The Solid Time of Change is our overlong yet incomplete history of the so-called Prog Rock era – 661 selections from 1965 through 1979 with which we hope to do justice to a strange and ambitious time indeed, musically speaking.
Part Forty-Four of the journey went as follows:
Alice Cooper – halo of flies
David Bowie – sweet thing
David Bowie – candidate
David Bowie – sweet thing [reprise]
Yes – Siberian Khatru
Jethro Tull – Passion Play 
Emerson Lake + Palmer – Toccata 
Yes – starship trooper
Robert Fripp – water music
Robert Fripp [with Peter Gabriel] – here comes the flood
Fresh episodes typically air every Saturday night, starting 11 pm (Pacific time) c/o CiTR.FM.101.9. However, Randophonic will be taking a break from new programming for a while starting next week (July-29). Our Facebook page will stay active.
“It was 1984 finally, and the nightmare of George Orwell’s Big Brother hadn’t really materialized. True, there was great evil in the world, agents of brutality and control endeavoring to shut down all peace-beauty-freedom-love forever. But the outcome was still in doubt, because they didn’t yet have music under control. They weren’t even close. Maybe they had the mainstream (the Whitney Houstons, the Duran Durans, the Huey Lewises and Phil Collinses), but who the f*** cared about that crap with wild and inventive stuff erupting all over the margins, from all genres in all kinds of guises. Case in point, the Maffia, c/o Mark Stewart and On-U Sound (and its mainman, producer, knob-twiddler, dub adventurer, Adrian Sherwood), none of whom I noticed until 1984’s Pay It All Back Vol.1 crash-landed in my brain – a label sampler offering all manner of tortured beats, breaks, samples, meltdowns long before we even had names for such stuff. At least Hallelujah had a familiar melody you could hang onto.” (Philip Random)
In which Mark Stewart (and his Maffia) lay down a dubbed out dirge of struggle and truth, reminding us that George Orwell’s 1984 was spot on if you happened to find yourself on the wrong side of the poverty line in the year in question. “Trying to pay the rent, the main worry’s job security. The busier you are, the less you see.” Same as it ever was.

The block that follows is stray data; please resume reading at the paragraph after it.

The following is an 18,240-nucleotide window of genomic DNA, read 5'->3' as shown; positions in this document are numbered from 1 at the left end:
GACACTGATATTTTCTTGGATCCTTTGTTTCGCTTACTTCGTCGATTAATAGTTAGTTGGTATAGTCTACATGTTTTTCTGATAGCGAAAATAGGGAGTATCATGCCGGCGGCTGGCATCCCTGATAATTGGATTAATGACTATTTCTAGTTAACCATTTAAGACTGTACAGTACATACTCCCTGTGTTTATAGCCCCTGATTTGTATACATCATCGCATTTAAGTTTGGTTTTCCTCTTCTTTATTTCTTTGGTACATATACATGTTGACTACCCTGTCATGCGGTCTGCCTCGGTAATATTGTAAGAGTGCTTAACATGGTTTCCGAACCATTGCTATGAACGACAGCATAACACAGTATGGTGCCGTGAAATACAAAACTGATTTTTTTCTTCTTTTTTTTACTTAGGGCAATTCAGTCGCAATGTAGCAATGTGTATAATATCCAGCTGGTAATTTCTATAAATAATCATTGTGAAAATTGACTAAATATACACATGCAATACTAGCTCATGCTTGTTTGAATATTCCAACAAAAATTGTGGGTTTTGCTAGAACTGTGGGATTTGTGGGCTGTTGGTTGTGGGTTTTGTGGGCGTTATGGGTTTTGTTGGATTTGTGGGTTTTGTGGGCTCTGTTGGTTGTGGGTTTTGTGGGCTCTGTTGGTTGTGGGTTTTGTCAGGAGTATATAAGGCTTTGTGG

First of two in a row from the Minutemen‘s Double Nickels on the Dime, arguably the best double album of the 1980s. Because 1984 was supposed to be the year that we all finally found ourselves in George Orwell’s living hell, betrayers of love, loving only Big Brother. But if you were digging deep, steering clear of the sewage that was flooding the mainstream, you had punk-rock-hardcore-whatever-you-want-to-call-it getting ambitious (progressive even), swinging hard for the fences in all kinds of cool ways. And the Minutemen were leading that charge.
In which the Eurythmics, at the peak of their 1980s pop success, take a sideways step and deliver the soundtrack to 1984 (the movie), which was pretty good in a harrowing, all-too-faithful-to-the-book sort of way. But in the end, almost none of the Eurythmics music made it to the final cut. Not because it was bad. It just wasn’t what the director had in mind. Philip Random recalls Room 101 getting lots of play on his car stereo during the prophetic year in question, “A nifty little nugget about torture, propaganda, the malevolent destruction of human souls. What wasn’t to love?”